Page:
Milton Friedman postulated that inflation in this time period was based on inflationary expectations formed in the previous time period. It was like predicting the weather. One could look outside and assume that the next hour's weather would be much like the last hours. Let's look at the formula. Inflation was related to the deviation of the actual unemployment, U, from the natural rate, U*. Thus, I = I' - .5(U - U*), where I is inflation this time period and I' is inflation from the previous time period.
If the actual unemployment is greater than the natural rate, the inflation is falling. If the actual unemployment is less than the natural rate, then inflation is falling. This is the Phillips Curve.
In this blog post, I want to opine what can happen to U*, or the natural rate. The natural rate equals frictional plus structural unemployment. Any changes to frictional or structure will change U*. If jobs are being destroyed by changes in employer demand faster than jobs are being created, then the natural rate will increase. If it takes workers a longer time to find a job, then U* will increase. U* is what I call a fluid dynamic since there are flows into and out of it.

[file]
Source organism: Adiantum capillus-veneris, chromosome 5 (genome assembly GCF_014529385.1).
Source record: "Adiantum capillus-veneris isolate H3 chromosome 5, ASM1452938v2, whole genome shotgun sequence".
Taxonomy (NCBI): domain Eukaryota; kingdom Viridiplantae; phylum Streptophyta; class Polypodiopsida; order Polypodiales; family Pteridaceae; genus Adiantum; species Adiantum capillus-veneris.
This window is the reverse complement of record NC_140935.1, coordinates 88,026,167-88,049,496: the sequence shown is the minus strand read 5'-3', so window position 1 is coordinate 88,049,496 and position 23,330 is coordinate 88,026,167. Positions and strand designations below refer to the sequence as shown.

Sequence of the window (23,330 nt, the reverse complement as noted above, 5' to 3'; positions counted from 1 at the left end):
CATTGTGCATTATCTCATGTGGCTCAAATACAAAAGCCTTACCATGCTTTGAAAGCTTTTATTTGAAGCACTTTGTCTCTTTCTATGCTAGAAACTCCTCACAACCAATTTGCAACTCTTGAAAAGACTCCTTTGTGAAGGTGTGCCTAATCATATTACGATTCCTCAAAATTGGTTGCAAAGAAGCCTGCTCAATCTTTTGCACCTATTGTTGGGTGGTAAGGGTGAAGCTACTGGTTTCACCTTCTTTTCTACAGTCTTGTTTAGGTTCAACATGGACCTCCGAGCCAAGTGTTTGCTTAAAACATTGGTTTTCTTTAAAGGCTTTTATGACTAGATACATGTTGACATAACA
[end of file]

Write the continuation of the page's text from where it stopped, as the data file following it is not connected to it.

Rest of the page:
Robert Hall and Greg Mankiw have written this dynamic as: s/(s+f) which measures the ratio of job separations, s, to job separations and job findings, f. Both s and f are fractions. It's f that has the greatest effect on the unemployment rate. Say f equals .2. This means that it takes a job seeker 5 months to find a job. If f increases to .5, then it takes that worker 2 months to find a job. Assuming s is constant, a larger f, or less time to find a job, will lower the unemployment rate. To see how the duration of unemployment is increasing, visit the Bureau of Labor Statistics and view Table 12. The link is here. In February, 09, the percent of displaced workers was 22.4% who were out of a job more than 27 weeks. In February, 10, that figure was 40.9. This is alarming since unemployment benefits have expired.
There are changes constantly taking place in the labor market that influence the ability to find a job. Some of these changes come from being able to search for a job on your computer instead of incurring shoe leather costs. Changes in consumer demand will change the demand for workers as this demand is derived. Technology will allow more women to go to work and at the same time make manufacturing skills obsolete. New laws might prohibit teachers from retiring early and lengthen their attachment to the labor force, s. Thus, U* is a flow variable. Measurment of both frictional and structural unemployment then yields insight into both the inflation rate and the natural rate of unemployment.
This blog helps me to understand concepts and allows me to think out loud. If you like this discussion, please comment.